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DeZ Vylenz Log

A captain's log of activities and projects, affiliations and developments involving the Shadowsnake ship and various guerilla film expeditions. Updated in between storms by DeZ Vylenz, Writer - Director - Martial Arts Choreographer

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Wednesday, December 16, 2009

The Shadowsnake X-mas shopping list for 2009

Mind-expanding books I'd highly recommend:

Genghis Khan: And the Making of the Modern World by Jack Weatherford

Then Kodansha International bring out a great range of small hardcovers on Eastern Philosophy and classics:

The Lone Samurai: The Life of Miyamoto Musashi by William Scott Wilson

A fascinating account of an artist in the purest sense of the word. Check out his painting "Shrike on a withered branch". It captures the complete essence of the martial arts all in a few brush strokes.

http://www.amazon.co.uk/Lone-Samurai-Life-Miyamoto-Musashi/dp/477002942X/ref=sr_1_1?ie=UTF8&s=books&qid=1259684285&sr=8-1

The Book of Five Rings - Musashi Miyamoto

Zen:

The Unfettered Mind: Writings of the Zen Master to the Sword Master by Takuan Soho

Fiction: Tony Hillerman - Dance Hall of the Dead. Navajo detective investigating in and around reservations.

Music:

The Bug - London Zoo (Got it fr X-mas last year 2008, an inspiring dubstep album)

Skream - Skreamizm Vol 2, more dark dubstep, only available on Vinyl (contains Welcome to the Future, fantastic track)

Future Sounds of London - Dead Cities and most of their albums are atmospheric and original.

Amon Tobin - Supermodifed / Out from Outwhere

Miles Davis - Bitches Brew

Posted by DeZ Vylenz  

Wednesday, November 25, 2009

Development Hell / Rambo is a pussy

25th Nov 1975: Suriname became independent from The Netherlands. The colonial age was over.

Incredible, time moves on relentlessly with no quarter like a train drilling into the night. Been nearly 2 months since I updated this journal. What happened since then? More business, more routines, more travels. Mid Sept Zagreb in Croatia to meet friends and look into the option of shooting a thriller there, great locations, great hospitality, checked out the set of a TV series, very pro, sets build in a nature reservation. Then back to London. End Sept Amsterdam, October in Suriname in the middle of a Caribbean Shipping Association conference, seminars, training, corporate film work, writing, more sword for hire work to draft business plans for clients. No jungle trips this time, hardly had time to meet friends, hardly time to even reply emails.

Nov back to Amsterdam, no culture shock this time upon my return in Europe, since the bulk of my time in South America was spent in airco conference rooms and offices or stuck in traffic. Birthday steak dining. Then back to London again to get all in shipshape. Slate of 5 low budget films (action-thrillers) planned with my business partners, complicated financial structures in place to raise funds for the features.

Now I understand why they call it development hell. I love cinema as a medium, but as Alan Moore puts it, the industry like most industries is just cumbersome, slow and has almost nothing to do with true artistic quality.

I've been updated by the producers who pitched my work that the broadcasters and companies liked the docu ideas, but thought they might be too intelligent. They're looking more for "reality" TV. Interesting conclusion 1: As technology advances, mediocrity increases. Conclusion 2: Even the word "Reality" is now perverted, false, stripped of any last impartial meaning it once had.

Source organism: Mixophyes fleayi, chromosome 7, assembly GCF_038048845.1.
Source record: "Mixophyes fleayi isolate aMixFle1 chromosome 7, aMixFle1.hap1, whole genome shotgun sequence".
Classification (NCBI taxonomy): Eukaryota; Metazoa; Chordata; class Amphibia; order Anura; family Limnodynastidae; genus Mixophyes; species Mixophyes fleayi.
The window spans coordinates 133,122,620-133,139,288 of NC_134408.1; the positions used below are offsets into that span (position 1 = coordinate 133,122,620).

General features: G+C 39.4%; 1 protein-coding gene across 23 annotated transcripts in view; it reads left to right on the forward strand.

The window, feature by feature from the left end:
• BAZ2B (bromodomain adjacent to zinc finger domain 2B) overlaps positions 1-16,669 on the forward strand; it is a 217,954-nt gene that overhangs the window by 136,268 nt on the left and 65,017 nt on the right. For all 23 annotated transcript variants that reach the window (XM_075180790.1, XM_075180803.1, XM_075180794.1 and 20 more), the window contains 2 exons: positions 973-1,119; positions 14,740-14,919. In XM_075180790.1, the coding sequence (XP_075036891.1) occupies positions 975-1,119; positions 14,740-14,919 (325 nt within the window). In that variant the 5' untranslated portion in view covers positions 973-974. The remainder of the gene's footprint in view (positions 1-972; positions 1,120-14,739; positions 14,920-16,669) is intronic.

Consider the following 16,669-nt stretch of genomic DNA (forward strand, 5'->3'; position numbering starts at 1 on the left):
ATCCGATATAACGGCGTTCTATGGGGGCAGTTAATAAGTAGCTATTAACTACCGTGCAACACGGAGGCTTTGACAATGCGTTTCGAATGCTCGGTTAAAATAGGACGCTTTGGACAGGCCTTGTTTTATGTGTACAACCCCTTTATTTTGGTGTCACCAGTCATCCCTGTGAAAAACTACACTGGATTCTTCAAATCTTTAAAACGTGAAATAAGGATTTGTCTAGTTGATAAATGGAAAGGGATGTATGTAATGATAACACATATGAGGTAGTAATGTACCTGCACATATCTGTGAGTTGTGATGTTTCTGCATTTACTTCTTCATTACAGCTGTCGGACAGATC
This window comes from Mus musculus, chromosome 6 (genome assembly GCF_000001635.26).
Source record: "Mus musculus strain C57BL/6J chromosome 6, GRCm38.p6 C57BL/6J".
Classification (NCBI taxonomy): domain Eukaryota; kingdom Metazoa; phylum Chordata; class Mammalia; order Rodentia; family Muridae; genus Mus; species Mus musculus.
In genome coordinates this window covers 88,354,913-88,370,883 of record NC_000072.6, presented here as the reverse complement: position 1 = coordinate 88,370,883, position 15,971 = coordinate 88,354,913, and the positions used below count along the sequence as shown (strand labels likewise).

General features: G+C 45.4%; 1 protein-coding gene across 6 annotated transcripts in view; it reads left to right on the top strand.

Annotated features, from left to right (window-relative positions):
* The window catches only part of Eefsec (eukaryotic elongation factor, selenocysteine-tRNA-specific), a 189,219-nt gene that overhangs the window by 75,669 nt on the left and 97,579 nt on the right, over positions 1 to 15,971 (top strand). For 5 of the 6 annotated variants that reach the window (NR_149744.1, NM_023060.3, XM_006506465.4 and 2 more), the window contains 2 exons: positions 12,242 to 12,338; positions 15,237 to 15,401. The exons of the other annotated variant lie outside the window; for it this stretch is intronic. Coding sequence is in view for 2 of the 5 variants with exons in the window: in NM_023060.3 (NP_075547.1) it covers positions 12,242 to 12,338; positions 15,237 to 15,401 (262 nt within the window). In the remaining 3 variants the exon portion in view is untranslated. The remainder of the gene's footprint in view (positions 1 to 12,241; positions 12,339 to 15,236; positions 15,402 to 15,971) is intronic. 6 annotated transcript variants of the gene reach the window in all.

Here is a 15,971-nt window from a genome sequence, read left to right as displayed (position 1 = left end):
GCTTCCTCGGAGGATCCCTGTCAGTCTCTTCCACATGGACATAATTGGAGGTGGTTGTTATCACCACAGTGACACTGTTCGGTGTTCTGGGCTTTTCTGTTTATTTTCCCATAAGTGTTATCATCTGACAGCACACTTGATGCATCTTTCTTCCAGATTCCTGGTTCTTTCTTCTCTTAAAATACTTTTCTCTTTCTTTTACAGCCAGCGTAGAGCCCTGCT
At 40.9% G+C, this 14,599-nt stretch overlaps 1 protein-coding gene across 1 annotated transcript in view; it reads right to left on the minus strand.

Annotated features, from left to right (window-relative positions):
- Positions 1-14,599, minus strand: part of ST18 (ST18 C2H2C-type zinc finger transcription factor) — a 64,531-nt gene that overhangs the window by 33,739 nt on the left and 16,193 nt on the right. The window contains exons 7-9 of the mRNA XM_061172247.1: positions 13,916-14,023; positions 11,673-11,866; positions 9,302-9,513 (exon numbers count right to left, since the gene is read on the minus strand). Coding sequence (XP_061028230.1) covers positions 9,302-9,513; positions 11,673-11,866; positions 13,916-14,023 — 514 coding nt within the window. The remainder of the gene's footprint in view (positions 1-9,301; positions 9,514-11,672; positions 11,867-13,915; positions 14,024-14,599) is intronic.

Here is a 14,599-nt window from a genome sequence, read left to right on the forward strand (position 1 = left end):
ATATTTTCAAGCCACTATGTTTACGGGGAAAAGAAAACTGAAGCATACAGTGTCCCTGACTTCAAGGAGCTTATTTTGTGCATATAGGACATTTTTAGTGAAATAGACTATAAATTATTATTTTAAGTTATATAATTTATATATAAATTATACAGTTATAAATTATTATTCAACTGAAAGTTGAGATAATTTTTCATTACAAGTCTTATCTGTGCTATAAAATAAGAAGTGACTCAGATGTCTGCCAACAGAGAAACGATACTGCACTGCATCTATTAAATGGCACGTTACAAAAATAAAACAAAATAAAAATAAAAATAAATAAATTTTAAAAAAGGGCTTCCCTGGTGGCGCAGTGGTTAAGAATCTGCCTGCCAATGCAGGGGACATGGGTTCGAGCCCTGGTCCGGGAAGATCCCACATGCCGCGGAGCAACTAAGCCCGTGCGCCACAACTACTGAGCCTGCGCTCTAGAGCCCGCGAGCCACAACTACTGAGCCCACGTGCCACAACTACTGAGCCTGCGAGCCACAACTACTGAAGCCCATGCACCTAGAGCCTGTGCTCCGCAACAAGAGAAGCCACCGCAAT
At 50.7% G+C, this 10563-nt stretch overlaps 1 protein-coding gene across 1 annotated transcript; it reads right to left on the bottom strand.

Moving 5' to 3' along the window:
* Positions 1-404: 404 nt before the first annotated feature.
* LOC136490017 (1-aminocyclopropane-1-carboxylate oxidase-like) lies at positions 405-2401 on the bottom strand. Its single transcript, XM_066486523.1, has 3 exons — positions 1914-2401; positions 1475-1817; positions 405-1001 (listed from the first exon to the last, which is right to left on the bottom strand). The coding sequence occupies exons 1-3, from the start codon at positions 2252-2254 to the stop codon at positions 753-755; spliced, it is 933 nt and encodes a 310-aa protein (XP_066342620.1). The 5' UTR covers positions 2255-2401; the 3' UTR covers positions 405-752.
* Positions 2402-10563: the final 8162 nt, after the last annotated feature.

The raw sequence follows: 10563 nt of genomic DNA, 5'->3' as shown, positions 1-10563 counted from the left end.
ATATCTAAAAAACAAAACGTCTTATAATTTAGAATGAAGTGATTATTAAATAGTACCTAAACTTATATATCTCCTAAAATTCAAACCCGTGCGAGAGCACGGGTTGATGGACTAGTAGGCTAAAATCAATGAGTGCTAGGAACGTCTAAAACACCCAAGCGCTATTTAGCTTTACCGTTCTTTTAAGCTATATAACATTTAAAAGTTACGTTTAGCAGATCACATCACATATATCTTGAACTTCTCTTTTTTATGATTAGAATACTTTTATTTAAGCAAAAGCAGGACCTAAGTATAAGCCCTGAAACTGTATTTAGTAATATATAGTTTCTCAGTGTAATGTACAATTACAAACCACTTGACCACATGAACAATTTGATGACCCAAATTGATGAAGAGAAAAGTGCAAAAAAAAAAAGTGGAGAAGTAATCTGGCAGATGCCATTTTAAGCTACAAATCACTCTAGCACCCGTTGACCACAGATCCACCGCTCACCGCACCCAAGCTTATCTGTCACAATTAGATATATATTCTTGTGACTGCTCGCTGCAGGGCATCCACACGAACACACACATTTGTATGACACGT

The docu about gold mining in Suriname would feature a lot of aspects and is basically a story about survival, pollution and the idea of what's really valuable. The consultant on it told me about guerillas in one of the islands around Papous New Guinnea and that they drove jeeps on coconut oil. This kind of jungle engineering feats were a chapter in the elaborate 3 part TV film I wrote. It might still happen, but with thousands of staff being made redundant in TV and film in this crisis it'll be hard to get funding. And my focus is more on the fiction anyway.

Then this week a friend sends me a link of a streamed docu and it turns out to be about the guerillas I was given as reference. Amazing stuff, it puts the standard of basic infra-structure such as running tap water and heating in a different perspective.

Watch it, stand in awe of some seriously ingenious survival mechanisms at work. Compared to these people, Rambo is a pussy. MacGuyver, watch and learn:

http://video.google.com/videoplay?docid=-1192286025577999101#docid=9176912815153879473

Posted by DeZ Vylenz  

Wednesday, September 09, 2009

Special 360 Limited

I've been incommunicado for a while again, transmission faltering in the middle of the storms of business, avalanches of paper and swamps of development hell. Film business is a bitch and then you shoot. Good thing that there are the mystical mountains of martial arts to meditate the body and mind back to silence in this urban rat race.

It doesn't help that I'm a notorious perfectionist, which made me turn down a number of projects I didn't feel would follow the path of my heart. And that is the hardest path, because true art often doesn't pay the bills. But I'm quite pleased with the material I've been working on for a while, but writing demands more seclusion and focus. As both entrepreneur and artist I continue to be involved in a whole gamut of endeavours ranging from consultancy to design project. Too much in fact and I'd rather focus purely on films and martial arts, but things have been growing in parallel ways rather than serial.